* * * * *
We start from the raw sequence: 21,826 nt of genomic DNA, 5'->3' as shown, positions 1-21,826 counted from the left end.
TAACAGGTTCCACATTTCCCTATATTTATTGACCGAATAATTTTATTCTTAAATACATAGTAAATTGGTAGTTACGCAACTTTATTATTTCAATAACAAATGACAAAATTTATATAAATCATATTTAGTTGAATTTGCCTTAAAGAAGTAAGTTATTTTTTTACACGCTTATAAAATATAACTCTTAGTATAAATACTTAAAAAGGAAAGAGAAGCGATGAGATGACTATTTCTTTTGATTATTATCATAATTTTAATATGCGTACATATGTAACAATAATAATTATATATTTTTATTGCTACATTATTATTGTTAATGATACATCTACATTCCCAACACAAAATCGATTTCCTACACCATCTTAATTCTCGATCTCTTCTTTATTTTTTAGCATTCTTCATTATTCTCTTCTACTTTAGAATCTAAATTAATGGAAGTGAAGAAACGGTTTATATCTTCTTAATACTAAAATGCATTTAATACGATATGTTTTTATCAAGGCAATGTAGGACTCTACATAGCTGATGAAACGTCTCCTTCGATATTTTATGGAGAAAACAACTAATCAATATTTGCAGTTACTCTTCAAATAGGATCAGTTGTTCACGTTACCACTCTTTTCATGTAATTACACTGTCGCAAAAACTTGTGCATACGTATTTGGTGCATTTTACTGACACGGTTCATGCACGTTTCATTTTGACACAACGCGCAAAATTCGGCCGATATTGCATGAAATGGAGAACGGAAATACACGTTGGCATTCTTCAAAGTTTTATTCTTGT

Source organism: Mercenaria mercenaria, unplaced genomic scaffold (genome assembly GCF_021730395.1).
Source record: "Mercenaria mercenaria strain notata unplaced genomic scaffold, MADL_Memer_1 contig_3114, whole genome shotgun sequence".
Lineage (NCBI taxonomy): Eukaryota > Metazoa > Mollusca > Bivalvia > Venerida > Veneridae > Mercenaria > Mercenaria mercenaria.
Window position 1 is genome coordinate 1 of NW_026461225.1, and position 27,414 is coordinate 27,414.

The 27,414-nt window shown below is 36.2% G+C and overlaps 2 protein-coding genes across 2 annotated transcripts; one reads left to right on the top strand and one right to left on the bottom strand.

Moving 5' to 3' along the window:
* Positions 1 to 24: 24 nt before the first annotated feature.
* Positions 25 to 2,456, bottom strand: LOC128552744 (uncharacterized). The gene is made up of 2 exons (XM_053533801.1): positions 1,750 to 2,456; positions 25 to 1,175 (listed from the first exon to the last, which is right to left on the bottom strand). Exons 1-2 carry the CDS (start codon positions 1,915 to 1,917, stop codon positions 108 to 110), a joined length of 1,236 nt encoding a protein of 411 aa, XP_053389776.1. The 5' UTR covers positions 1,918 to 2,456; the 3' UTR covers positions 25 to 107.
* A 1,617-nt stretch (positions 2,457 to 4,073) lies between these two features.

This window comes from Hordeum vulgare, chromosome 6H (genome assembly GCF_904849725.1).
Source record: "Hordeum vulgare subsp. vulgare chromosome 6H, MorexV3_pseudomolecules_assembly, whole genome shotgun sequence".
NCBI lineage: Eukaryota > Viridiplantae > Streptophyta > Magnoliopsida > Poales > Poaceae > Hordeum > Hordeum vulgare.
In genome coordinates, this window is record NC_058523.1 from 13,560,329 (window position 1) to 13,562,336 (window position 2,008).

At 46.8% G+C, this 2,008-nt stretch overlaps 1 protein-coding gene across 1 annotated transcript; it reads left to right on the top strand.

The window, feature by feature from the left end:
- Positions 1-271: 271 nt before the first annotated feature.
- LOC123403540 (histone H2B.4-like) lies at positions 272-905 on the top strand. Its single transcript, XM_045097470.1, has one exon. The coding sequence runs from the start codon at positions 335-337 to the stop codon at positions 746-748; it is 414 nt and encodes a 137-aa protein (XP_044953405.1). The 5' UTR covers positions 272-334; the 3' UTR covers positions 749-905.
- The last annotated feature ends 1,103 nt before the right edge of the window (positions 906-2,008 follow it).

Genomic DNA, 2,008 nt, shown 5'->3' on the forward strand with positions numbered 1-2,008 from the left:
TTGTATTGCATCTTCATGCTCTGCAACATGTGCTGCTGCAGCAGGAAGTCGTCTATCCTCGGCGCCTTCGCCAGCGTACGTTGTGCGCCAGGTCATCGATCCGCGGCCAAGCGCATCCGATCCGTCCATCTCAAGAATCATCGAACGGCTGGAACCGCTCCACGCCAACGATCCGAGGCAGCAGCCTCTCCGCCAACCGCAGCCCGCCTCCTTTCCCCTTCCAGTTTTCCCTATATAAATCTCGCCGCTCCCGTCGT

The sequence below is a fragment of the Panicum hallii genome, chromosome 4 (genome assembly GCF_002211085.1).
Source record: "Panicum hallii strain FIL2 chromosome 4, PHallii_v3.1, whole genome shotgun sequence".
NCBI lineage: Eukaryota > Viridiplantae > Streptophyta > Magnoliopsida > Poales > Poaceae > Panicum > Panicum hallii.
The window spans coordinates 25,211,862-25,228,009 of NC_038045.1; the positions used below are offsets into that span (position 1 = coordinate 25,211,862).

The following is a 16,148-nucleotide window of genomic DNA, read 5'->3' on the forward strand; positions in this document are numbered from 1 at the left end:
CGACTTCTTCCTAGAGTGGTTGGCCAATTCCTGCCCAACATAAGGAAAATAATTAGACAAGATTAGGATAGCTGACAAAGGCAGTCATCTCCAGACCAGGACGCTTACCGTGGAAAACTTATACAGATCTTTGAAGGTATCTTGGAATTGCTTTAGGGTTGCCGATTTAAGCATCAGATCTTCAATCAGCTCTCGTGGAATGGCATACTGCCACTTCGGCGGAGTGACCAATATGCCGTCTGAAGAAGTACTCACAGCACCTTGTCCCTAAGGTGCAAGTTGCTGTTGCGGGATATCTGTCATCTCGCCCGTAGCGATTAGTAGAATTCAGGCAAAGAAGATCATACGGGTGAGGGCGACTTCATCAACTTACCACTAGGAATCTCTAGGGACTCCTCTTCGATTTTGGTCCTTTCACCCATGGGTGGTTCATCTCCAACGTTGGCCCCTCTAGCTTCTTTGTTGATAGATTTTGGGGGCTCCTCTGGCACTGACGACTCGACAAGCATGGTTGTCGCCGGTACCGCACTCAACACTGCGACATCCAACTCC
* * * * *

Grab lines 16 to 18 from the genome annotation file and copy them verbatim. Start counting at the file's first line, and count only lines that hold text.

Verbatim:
At 46.8% G+C, this 2,008-nt stretch overlaps 1 protein-coding gene across 1 annotated transcript; it reads left to right on the top strand.

The window, feature by feature from the left end:
- Positions 1-271: 271 nt before the first annotated feature.